Over the past couple of years, executions nationwide have slowed to a turtle’s pace as ideological opponents of capital punishment have influenced makers of the drugs used in the lethal chemical injection process not to make these available to states wishing to carrying out sentences. This reduced a rate already at a crawl as over the decades increasingly aggressive appealing of sentences has grown, although that has received a boost from technological innovations, for example which make DNA testing for potential innocence more available. And that has resulted in some reversals, which makes that exercise worthwhile and less likely to happen in the future as more criminal trials access this technology from the start, leading to fewer future mistakes.
But this desirable dragging out of sentence commission produces an unfortunate side effect, now compounded by the undesirable sitzkreig strategy of ideological opponents, of making capital punishment less effective as a deterrent. Research indicates that the death penalty saves lives by deterring murders, but only when it has consistent application. The start-and-stop, uncertain nature that it has taken on in recent years diminishes this effect, and in part highlights opponents’ strategy that if they can make the concept of this punishment take on that nature, that kicks out a prop to the argument favoring its maintenance.
That those with capital sentences end up costing taxpayers more – even as their incarceration might not last as long as those with life sentences the expense of the judicial process attached to these often ends up more expensive than housing for extra years – provides a monetary benefit to the dismissal of capital punishment from statute. This also appears to motivate some conservatives to question the value of executing capital criminals.
However, cost considerations and self-fulfilling reduced efficacy of the punishment disregard another main point in execution’s favor – that while levying a death penalty on someone truly guilty might take their earthly life, it may save their eternal one. That is, those who lead sinful lives that will earn their souls eternal condemnation can have a capital sentence spur them to perform the introspection necessary to make a healthy transformation. Without knowing that death impends, they may lack incentive to focus on doing that work. God’s mercy is infinite, and when one genuinely desires reconciliation and proceeds to live in a way that tries to be free from sin, while seeking absolution in cases of backsliding, God happily delivers.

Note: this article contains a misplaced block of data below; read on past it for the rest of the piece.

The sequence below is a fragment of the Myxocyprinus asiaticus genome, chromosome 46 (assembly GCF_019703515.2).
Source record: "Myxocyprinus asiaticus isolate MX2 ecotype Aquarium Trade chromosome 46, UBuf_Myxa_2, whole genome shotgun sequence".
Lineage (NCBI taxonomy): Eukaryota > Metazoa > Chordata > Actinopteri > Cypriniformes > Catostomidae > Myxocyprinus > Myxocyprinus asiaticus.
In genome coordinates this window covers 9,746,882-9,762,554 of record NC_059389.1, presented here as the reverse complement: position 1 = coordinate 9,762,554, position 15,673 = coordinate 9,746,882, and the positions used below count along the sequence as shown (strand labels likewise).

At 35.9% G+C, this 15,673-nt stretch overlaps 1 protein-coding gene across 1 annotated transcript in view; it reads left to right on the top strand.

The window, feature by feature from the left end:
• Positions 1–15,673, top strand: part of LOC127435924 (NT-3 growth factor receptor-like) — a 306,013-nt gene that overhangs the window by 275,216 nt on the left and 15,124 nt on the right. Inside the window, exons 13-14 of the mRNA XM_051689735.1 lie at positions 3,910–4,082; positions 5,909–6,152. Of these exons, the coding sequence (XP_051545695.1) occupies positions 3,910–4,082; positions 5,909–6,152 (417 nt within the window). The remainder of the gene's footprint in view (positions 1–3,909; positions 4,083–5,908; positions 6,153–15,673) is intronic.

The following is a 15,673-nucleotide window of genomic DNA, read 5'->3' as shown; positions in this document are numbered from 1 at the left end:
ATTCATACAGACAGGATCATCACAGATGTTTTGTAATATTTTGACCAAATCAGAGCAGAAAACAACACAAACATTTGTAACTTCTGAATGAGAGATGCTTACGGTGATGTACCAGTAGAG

One such example came from Louisiana’s death row. Convicted murderer Terrence Carter first entered Angola an unrepentant criminal, but through interaction with prison ministries he discovered God’s love for him and put aside his evil ways and intentions. God’s plan is mysterious so we never will know for sure whether giving Carter a date, even if not yet determined exactly, to meet his Maker constituted the essential element for him to accept God’s grace, but certainly he emerged a changed man as he waited for his capital sentence to be carried out. Unfortunately, in a moment of weakness concerning punishment for a jailhouse infraction, last month he committed suicide
As Catholic doctrine makes clear, rarely should the state levy the death penalty, with an eye towards preventing unjust aggression from taking human lives. Yet to eliminate this most extreme punishment completely, because of that deterrent effect gone missing, unjust aggression will take human lives – both the victims of the killer mortally and perhaps the killer’s immortal life with God. That’s an exceedingly wise standard to institute as public policy, and any attempt to prohibit the death penalty will cost lives, here and in the hereafter.